Microsoft Internet Explorer
In the summer of 1996 a press-release war that only geeks could love, the Browser Wars, sent disconcerting waves through the Web world. Microsoft was shoving itself onto the Internet with a new Web browser, and running over anything in its path. Rumors abound that Microsoft tried to buy Netscape to solidify its dominance. Plausible, but the purchase never happened, and the Microserfs were forced to play hardball, a game they know well.
When Bill Gates announced Internet Explorer 3’s release in August 1996, he had devised a way to persuade users to click around the Web with his product. He’d get them into popular fee-based sites like the Wall Street Journal and ESPN SportsZone for free through 1997—as long as they shunned Netscape’s Navigator in favor of Microsoft’s Internet Explorer.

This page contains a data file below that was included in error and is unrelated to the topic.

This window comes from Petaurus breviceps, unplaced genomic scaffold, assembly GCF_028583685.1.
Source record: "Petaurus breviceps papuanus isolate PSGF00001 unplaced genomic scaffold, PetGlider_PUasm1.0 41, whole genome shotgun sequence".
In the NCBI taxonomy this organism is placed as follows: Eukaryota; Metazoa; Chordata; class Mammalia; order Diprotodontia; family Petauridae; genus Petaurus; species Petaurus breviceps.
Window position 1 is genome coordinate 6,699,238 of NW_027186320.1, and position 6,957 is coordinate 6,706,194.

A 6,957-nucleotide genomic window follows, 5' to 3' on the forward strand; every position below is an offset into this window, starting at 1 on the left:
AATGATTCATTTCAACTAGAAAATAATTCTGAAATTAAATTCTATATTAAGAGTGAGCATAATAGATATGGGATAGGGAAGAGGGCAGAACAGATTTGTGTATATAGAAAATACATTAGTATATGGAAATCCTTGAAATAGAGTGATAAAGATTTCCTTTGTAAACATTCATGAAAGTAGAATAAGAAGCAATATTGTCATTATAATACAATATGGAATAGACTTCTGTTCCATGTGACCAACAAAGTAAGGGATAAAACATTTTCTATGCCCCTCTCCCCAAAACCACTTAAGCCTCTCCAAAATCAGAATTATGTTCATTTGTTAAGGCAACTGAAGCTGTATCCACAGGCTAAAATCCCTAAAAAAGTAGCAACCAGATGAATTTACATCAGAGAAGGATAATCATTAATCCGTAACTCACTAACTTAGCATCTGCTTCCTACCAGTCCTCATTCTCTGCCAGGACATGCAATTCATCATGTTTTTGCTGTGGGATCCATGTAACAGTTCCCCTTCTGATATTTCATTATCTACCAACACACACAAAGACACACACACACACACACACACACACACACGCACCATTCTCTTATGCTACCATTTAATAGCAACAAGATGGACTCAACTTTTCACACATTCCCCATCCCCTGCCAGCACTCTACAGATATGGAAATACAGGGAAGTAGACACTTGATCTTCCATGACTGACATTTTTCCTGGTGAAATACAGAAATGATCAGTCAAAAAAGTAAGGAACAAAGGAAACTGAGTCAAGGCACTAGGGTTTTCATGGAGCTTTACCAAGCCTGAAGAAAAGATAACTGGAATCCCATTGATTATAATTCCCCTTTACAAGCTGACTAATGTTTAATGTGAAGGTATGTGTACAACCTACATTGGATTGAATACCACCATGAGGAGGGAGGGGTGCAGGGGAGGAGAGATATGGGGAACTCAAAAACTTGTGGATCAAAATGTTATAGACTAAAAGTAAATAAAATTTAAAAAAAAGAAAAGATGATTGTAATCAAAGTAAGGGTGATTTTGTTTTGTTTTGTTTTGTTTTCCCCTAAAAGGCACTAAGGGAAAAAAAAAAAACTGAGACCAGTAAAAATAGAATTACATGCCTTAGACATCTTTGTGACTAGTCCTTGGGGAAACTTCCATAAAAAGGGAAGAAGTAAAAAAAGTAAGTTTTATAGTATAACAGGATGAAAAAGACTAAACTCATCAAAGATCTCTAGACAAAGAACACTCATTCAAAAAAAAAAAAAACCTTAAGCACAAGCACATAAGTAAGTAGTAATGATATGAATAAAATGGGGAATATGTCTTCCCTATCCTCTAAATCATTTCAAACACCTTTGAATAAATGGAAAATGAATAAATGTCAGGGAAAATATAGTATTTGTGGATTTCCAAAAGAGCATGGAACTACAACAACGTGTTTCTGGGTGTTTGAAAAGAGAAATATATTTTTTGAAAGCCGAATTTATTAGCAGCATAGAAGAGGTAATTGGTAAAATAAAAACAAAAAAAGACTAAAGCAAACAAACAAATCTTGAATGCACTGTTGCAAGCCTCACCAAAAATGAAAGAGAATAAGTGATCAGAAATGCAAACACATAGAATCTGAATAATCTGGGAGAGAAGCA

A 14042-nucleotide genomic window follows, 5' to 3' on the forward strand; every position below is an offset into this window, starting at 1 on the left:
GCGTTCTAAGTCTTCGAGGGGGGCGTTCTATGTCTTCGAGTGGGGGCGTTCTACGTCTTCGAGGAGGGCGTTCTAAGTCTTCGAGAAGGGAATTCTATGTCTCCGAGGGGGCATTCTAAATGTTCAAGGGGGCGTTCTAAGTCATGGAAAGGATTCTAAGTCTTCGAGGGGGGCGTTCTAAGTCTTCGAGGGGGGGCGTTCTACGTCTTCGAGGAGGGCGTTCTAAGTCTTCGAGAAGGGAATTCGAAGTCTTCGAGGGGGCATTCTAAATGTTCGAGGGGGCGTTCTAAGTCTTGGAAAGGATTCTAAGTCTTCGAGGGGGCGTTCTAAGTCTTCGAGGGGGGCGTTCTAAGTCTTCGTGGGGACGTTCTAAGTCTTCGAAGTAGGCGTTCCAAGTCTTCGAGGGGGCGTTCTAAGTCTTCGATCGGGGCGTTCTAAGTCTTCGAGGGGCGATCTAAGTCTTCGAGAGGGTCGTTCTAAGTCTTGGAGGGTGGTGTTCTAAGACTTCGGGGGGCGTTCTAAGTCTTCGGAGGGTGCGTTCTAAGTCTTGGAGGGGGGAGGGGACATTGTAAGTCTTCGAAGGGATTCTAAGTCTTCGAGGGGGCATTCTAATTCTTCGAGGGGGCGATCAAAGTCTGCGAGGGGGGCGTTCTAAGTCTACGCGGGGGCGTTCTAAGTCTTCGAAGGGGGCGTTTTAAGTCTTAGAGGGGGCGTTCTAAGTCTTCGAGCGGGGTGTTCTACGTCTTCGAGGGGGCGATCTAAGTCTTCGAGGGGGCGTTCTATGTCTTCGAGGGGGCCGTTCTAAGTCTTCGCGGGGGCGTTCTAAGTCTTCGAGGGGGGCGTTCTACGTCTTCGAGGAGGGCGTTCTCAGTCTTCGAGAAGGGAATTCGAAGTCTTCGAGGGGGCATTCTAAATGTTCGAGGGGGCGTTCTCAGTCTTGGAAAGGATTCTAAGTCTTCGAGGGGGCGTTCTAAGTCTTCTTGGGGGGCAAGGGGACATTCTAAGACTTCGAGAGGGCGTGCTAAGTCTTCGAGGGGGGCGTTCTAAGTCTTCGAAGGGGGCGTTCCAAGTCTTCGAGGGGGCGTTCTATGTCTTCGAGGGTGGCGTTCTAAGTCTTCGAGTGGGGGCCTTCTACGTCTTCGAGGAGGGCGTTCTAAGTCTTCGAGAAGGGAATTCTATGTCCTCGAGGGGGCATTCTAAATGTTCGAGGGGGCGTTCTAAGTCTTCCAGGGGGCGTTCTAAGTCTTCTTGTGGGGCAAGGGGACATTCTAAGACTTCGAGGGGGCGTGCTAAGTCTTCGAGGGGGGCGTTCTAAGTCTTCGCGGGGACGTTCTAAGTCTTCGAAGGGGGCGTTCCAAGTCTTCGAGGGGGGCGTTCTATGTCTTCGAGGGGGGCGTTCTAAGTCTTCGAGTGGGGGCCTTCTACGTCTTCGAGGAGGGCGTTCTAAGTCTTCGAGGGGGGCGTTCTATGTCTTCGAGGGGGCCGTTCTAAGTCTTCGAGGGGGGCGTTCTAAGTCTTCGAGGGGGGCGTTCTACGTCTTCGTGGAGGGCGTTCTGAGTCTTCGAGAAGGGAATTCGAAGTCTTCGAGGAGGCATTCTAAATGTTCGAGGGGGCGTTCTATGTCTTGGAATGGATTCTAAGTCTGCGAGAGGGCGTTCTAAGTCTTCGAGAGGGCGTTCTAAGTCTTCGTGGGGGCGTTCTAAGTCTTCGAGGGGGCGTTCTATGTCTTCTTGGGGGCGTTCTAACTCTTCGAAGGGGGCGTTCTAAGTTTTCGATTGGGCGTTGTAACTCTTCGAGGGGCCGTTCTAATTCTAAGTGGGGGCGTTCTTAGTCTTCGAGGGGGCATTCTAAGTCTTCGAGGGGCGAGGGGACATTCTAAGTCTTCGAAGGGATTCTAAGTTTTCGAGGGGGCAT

More recently, Paramount’s Star Trek: Continuum site, then produced exclusively for MSN, locked out Netscape users due to “multimedia compatibility issues,” infuriating Trekkies and lawmakers alike. Time-Warner’s Entertaindom also initially barred Netscape users, and now offers IE4 users enhanced sound and graphics. Disney’s Daily Blast is free to MSN members, offers special features to IE4 users, and only works with Windows 95. But the exclusivity strategy may be dead: Last month Paramount withdrew its popular Star Trek and Entertainment Tonight! sites to the open Web, and Disney is poised to do the same.